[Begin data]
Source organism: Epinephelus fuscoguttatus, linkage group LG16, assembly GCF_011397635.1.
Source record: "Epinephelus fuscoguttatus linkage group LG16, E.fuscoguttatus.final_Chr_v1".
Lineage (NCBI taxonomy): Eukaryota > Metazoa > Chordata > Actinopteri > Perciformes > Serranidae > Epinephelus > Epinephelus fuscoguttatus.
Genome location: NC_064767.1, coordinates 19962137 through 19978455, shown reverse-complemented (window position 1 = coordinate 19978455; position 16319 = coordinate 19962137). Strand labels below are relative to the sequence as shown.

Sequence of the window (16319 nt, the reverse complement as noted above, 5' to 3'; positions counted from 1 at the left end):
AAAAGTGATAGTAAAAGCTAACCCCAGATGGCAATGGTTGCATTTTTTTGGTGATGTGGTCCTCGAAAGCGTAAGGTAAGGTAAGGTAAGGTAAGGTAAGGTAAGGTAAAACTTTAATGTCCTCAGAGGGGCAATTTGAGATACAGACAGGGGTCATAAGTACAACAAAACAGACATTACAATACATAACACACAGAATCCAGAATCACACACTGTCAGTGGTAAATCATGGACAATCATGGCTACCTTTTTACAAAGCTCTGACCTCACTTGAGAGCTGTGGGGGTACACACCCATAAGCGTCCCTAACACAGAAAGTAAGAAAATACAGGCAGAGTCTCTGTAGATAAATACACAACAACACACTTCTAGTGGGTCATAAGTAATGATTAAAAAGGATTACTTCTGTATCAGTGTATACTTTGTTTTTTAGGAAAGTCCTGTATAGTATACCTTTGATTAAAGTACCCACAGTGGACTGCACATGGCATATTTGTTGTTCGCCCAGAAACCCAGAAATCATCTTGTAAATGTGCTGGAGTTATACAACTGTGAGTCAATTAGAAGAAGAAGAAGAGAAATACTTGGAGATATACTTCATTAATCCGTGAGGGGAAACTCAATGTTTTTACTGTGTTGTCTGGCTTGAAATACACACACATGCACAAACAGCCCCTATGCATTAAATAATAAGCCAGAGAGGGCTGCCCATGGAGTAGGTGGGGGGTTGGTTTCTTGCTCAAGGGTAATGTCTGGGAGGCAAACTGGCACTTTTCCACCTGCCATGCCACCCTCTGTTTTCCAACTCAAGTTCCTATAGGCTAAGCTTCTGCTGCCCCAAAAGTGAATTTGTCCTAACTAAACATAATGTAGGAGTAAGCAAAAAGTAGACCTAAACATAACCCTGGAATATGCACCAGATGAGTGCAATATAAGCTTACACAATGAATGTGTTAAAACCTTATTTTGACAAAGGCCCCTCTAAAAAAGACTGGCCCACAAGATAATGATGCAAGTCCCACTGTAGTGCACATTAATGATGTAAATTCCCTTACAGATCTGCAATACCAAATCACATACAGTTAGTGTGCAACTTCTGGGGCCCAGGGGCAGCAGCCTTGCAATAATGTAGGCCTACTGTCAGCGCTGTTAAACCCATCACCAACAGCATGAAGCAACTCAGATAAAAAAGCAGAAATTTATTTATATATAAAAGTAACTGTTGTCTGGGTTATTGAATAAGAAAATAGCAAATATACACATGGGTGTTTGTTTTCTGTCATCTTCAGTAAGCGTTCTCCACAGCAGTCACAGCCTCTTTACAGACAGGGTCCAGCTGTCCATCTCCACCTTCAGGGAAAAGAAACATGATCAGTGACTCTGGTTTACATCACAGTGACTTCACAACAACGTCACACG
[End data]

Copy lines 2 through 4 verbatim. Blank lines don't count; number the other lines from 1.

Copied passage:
Source record: "Epinephelus fuscoguttatus linkage group LG16, E.fuscoguttatus.final_Chr_v1".
Lineage (NCBI taxonomy): Eukaryota > Metazoa > Chordata > Actinopteri > Perciformes > Serranidae > Epinephelus > Epinephelus fuscoguttatus.
Genome location: NC_064767.1, coordinates 19962137 through 19978455, shown reverse-complemented (window position 1 = coordinate 19978455; position 16319 = coordinate 19962137). Strand labels below are relative to the sequence as shown.